To the average laryngologist the ventricle of the larynx is merely a slit between the true and false vocal cords, as it was to Galen in 300 A. D.
It was Morgagni, in 1741, who described it more fully and after whom it is named. John Hilton1 in 1837 gave a most accurate and detailed description of a series of fine dissections which he made of this space. It was he who drew attention to the anterior upward projection of the horizontal slit of Morgagni to form the anterior vertical blind pouch, known as the sacculus ventriculi laryngis (fig. 1).
Irwin Moore2 said:
This sacculus lies between the ventricular band and the inner surface of the thyroid cartilage. It extends directly upwards from the anterior part of the ventricle and represents the air-sacs which in anthropoid apes are connected with the ventricle.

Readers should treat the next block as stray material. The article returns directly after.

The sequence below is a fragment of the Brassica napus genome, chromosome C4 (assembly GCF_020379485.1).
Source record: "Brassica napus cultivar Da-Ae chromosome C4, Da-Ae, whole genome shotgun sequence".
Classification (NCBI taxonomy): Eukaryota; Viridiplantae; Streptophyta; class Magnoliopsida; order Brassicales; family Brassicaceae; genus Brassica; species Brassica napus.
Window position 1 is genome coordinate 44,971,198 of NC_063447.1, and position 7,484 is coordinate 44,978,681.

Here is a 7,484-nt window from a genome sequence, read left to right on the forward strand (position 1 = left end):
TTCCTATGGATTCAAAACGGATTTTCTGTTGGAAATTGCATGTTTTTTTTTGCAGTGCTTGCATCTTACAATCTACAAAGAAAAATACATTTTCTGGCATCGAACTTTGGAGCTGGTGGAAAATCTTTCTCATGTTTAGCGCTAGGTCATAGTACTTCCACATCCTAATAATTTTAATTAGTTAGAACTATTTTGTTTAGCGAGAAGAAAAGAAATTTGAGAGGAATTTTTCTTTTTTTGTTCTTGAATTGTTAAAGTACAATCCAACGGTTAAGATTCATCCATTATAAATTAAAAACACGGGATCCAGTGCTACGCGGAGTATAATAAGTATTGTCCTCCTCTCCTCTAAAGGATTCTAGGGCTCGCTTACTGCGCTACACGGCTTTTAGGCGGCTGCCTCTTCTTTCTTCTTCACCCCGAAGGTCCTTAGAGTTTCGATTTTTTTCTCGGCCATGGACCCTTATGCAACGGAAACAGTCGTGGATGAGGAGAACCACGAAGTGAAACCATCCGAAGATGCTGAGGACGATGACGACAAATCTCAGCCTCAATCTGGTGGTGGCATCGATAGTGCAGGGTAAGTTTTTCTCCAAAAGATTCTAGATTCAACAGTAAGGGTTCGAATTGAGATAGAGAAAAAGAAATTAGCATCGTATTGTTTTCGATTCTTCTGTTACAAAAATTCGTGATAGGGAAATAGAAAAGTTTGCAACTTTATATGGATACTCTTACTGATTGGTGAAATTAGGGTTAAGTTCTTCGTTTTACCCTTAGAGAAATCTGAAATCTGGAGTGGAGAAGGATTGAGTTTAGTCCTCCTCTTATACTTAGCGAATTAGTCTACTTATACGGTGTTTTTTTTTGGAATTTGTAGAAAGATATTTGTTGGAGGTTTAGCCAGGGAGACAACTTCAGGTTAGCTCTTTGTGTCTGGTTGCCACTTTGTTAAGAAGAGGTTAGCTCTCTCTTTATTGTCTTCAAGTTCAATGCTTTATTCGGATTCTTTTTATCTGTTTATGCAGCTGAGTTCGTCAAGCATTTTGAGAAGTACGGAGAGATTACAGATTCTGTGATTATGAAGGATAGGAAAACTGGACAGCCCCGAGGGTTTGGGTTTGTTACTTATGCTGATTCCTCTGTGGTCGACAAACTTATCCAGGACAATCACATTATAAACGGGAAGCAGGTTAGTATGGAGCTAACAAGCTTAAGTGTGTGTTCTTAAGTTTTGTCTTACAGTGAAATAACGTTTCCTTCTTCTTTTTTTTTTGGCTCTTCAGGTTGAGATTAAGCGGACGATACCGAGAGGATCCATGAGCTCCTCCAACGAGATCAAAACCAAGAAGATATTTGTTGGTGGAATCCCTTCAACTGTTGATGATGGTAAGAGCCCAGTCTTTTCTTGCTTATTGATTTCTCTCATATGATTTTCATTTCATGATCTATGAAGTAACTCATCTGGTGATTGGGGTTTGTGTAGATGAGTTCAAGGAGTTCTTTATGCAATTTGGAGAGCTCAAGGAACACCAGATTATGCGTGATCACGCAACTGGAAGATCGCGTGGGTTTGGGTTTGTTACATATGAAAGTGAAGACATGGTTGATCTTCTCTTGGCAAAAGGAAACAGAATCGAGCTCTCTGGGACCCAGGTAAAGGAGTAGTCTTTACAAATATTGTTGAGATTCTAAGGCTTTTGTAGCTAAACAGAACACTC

The sacculus varies greatly in size and shape;
FREEDMAN AO. DISEASES OF THE VENTRICLE OF MORGAGNI: WITH SPECIAL REFERENCE TO PYOCELE OF A CONGENITAL AIR SAC OF THE VENTRICLE. Arch Otolaryngol. 1938;28(3):329–343. doi:10.1001/archotol.1938.00650040338002
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